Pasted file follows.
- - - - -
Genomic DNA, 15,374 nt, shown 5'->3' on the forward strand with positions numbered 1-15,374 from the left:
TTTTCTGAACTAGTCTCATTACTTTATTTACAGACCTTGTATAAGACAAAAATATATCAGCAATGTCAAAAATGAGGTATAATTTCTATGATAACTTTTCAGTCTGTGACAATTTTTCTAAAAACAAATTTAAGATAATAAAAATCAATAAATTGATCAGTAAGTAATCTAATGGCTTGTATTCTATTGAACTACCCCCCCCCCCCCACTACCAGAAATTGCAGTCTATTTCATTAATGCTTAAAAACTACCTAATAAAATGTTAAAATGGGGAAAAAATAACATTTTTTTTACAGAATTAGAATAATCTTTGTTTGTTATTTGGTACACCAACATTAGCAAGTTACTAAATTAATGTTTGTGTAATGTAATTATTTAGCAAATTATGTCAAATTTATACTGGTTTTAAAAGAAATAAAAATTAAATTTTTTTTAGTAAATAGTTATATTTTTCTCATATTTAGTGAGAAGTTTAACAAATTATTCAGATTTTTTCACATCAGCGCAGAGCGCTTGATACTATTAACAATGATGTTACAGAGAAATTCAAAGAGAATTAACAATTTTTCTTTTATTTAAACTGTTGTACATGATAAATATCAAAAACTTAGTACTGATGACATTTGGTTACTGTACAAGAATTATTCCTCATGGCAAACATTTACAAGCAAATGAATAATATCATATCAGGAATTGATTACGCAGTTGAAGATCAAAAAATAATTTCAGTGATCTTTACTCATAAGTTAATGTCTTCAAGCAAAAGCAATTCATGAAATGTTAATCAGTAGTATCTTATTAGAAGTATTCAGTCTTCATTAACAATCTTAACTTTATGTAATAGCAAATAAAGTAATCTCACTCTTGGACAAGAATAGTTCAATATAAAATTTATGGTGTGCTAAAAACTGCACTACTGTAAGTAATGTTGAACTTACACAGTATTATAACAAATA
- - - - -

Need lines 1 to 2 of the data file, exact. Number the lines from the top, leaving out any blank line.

Genomic DNA, 15,374 nt, shown 5'->3' on the forward strand with positions numbered 1-15,374 from the left:
TTTTCTGAACTAGTCTCATTACTTTATTTACAGACCTTGTATAAGACAAAAATATATCAGCAATGTCAAAAATGAGGTATAATTTCTATGATAACTTTTCAGTCTGTGACAATTTTTCTAAAAACAAATTTAAGATAATAAAAATCAATAAATTGATCAGTAAGTAATCTAATGGCTTGTATTCTATTGAACTACCCCCCCCCCCCCACTACCAGAAATTGCAGTCTATTTCATTAATGCTTAAAAACTACCTAATAAAATGTTAAAATGGGGAAAAAATAACATTTTTTTTACAGAATTAGAATAATCTTTGTTTGTTATTTGGTACACCAACATTAGCAAGTTACTAAATTAATGTTTGTGTAATGTAATTATTTAGCAAATTATGTCAAATTTATACTGGTTTTAAAAGAAATAAAAATTAAATTTTTTTTAGTAAATAGTTATATTTTTCTCATATTTAGTGAGAAGTTTAACAAATTATTCAGATTTTTTCACATCAGCGCAGAGCGCTTGATACTATTAACAATGATGTTACAGAGAAATTCAAAGAGAATTAACAATTTTTCTTTTATTTAAACTGTTGTACATGATAAATATCAAAAACTTAGTACTGATGACATTTGGTTACTGTACAAGAATTATTCCTCATGGCAAACATTTACAAGCAAATGAATAATATCATATCAGGAATTGATTACGCAGTTGAAGATCAAAAAATAATTTCAGTGATCTTTACTCATAAGTTAATGTCTTCAAGCAAAAGCAATTCATGAAATGTTAATCAGTAGTATCTTATTAGAAGTATTCAGTCTTCATTAACAATCTTAACTTTATGTAATAGCAAATAAAGTAATCTCACTCTTGGACAAGAATAGTTCAATATAAAATTTATGGTGTGCTAAAAACTGCACTACTGTAAGTAATGTTGAACTTACACAGTATTATAACAAATA